LOS ANGELES (AP) — As a rape survivor, victim's advocate and an actress in "The Birth of a Nation," Gabrielle Union has found herself in an impossible position. Union recently, along with the much of the world, learned that her film's director, writer, producer and star, Nate Parker, was accused and acquitted of rape 17 years ago.
She collected her thoughts in a nuanced opinion piece for the Los Angeles Times Friday, writing that while she cannot take the allegations lightly, the film also addresses and raises important questions about this very matter.
It's also the latest high-profile complication for a film that just a month ago was presumed to be one of the year's most vital — a powerful awards contender and a possible antidote for the #OscarsSoWhite Hollywood diversity crisis.
Yet the film, which fetched a record acquisition price at the Sundance Film Festival in January, is now in the shadow of persistent controversy just weeks away from its Oct. 7 release.
In the film, about Nat Turner's 1831 slave rebellion, Union's character is raped, though it's not depicted on screen. It's why the actress took the part, she writes. She wanted to give voice to women of history, especially black women, who have for so long been silenced on the matter.
"I knew I could walk out of our movie and speak to the audience about what it feels like to be a survivor," Union wrote.
Union, who was raped at gunpoint in the backroom of a Payless shoe store 24 years ago, says she's been "in a state of stomach-churning confusion" since learning of Parker's 1999 rape case.
The rape allegation came while Parker was a student and wrestler at Penn State University. Parker was acquitted, though his college roommate Jean Celestin (who co-wrote "The Birth of a Nation) was initially found guilty of sexual assault. That conviction was later overturned when the accuser declined to testify for a trial.
The case garnered a lot of attention at Penn State. Parker and Celestin allegedly harassed the accuser on campus. The incident spawned a civil lawsuit by the woman against the college, with a settlement of $17,500.
The recently renewed focus on the case also brought to light the fact the accuser committed suicide in 2012, which Parker, now married with five daughters, learned about from media reports. He wrote on his Facebook page that he was "filled with profound sorrow" and regretted that he didn't "show enough empathy." Parker also recently spoke to Ebony magazine about how he's taking steps to grow and educate himself.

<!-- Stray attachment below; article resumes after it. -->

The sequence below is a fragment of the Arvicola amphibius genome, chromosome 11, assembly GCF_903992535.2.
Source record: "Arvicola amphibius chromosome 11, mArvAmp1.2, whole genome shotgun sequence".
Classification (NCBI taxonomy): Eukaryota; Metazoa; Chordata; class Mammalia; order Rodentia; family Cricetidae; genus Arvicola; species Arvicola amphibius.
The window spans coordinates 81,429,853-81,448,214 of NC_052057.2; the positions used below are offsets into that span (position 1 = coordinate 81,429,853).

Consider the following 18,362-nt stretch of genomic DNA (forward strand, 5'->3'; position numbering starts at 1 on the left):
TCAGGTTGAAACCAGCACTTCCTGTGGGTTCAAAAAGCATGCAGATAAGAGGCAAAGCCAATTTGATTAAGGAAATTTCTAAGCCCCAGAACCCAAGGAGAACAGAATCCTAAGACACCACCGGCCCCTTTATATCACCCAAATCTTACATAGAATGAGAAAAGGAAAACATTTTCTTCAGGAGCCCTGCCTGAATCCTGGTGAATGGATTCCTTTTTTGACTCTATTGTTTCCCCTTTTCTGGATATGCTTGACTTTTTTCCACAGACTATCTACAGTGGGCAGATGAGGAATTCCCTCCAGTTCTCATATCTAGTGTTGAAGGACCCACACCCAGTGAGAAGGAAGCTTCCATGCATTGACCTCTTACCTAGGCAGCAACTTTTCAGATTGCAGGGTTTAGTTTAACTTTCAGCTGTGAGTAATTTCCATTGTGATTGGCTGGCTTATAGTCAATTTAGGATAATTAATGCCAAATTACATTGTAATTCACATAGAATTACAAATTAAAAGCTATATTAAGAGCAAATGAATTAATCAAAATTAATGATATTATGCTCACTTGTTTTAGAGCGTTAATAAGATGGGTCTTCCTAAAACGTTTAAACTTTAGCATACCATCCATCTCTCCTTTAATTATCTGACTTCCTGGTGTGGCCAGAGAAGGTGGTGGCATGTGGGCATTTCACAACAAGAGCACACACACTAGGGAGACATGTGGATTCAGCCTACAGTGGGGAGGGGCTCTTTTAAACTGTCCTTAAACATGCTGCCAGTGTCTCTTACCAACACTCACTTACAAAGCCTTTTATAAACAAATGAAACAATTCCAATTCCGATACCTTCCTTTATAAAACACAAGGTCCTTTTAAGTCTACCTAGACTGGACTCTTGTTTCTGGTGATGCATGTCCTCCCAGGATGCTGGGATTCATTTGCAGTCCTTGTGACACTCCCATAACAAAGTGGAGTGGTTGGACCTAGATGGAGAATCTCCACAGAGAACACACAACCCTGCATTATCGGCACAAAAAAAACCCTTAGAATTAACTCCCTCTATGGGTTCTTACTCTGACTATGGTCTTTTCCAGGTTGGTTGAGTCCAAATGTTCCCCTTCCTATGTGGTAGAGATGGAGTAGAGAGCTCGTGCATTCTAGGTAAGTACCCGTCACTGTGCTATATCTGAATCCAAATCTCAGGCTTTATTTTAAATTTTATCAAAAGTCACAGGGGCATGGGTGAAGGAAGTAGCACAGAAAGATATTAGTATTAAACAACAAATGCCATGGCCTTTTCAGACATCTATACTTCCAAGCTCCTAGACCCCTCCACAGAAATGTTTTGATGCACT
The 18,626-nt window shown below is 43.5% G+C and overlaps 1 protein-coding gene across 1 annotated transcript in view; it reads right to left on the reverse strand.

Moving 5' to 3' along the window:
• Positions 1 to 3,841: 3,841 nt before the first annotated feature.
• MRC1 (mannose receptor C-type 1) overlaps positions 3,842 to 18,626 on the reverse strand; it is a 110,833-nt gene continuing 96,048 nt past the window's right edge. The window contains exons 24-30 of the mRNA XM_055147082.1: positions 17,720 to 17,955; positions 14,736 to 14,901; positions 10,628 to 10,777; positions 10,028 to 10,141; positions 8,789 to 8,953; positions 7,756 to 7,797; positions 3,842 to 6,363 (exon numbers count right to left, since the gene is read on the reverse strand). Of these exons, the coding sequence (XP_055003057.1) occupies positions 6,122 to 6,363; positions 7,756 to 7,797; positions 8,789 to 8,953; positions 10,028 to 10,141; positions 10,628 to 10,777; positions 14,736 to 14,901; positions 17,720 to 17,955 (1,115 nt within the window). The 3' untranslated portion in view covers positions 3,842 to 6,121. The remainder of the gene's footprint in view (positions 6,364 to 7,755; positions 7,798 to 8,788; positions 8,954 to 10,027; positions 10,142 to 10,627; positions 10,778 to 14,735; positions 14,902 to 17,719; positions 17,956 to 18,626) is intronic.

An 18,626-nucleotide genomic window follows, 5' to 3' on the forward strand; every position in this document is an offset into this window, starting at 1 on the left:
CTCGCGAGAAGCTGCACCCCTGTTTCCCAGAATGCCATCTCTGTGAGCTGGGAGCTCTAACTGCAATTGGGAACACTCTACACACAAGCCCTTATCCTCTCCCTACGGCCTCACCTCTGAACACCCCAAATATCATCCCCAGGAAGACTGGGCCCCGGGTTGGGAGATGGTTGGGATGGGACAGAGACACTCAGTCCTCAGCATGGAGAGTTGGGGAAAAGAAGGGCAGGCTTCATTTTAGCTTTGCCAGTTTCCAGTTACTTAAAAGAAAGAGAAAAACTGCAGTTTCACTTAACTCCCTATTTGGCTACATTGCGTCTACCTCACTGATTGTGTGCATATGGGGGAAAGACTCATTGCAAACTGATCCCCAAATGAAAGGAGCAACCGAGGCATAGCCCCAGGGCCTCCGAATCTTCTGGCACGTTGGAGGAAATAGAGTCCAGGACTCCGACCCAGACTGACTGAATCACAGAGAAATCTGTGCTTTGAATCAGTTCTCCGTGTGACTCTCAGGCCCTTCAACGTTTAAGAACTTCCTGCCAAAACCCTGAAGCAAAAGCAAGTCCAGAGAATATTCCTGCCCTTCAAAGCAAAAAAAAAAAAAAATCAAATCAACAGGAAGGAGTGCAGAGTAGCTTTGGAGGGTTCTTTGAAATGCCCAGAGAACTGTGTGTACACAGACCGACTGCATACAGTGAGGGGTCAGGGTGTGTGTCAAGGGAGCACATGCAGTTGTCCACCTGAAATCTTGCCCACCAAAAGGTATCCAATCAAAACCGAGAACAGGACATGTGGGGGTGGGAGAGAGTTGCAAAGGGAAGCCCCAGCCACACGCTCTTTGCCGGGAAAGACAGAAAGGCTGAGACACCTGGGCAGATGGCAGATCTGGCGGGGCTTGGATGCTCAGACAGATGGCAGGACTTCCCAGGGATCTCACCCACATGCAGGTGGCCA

It remains unclear how all this might affect the release of the film, its public perception or even its awards chances. Distributor Fox Searchlight is proceeding with the October release and will still take the film, and Parker, to the Toronto International Film Festival this month. But things look very different from just a month ago when Parker was happily accepting a Sundance Vanguard Award and taking meetings in the White House.
Union's op-ed "is certainly bad news for Searchlight, in that it keeps the focus firmly on this issue going into Toronto," said David Poland, the editor in chief of MovieCityNews.com and a longtime industry observer. "I can't say that the film won't do business. It might. But half of what it might have. And its awards prospects are on their death bed."
Yet Poland says one positive is that Union hasn't quit on the film or its promotion. "That's an implicit endorsement of Nate and the film, though with clear reservations," he said. "That the rest of the cast will stick with the film at TIFF is also critical for Searchlight, which is holding on by its fingertips on this."
Union, for her part, says that she has read the 700 pages of court transcript from the case and doesn't know for sure what happened that night.
Instead of speculating on guilt or innocence, Union is using the platform to advocate for education and conversation on the topic of rape, consent and aggression, something she is also trying to do at home with her young son.
"I believe that the film is an opportunity to inform and educate so that these situations cease to occur," Union wrote. "Sexual violence happens more often than anyone can imagine. And if the stories around this film do not prove and emphasize this, then I don't know what does. It is my hope that we can use this as an opportunity to look within."
Representatives for Fox Searchlight and Parker did not immediately respond to requests for comment.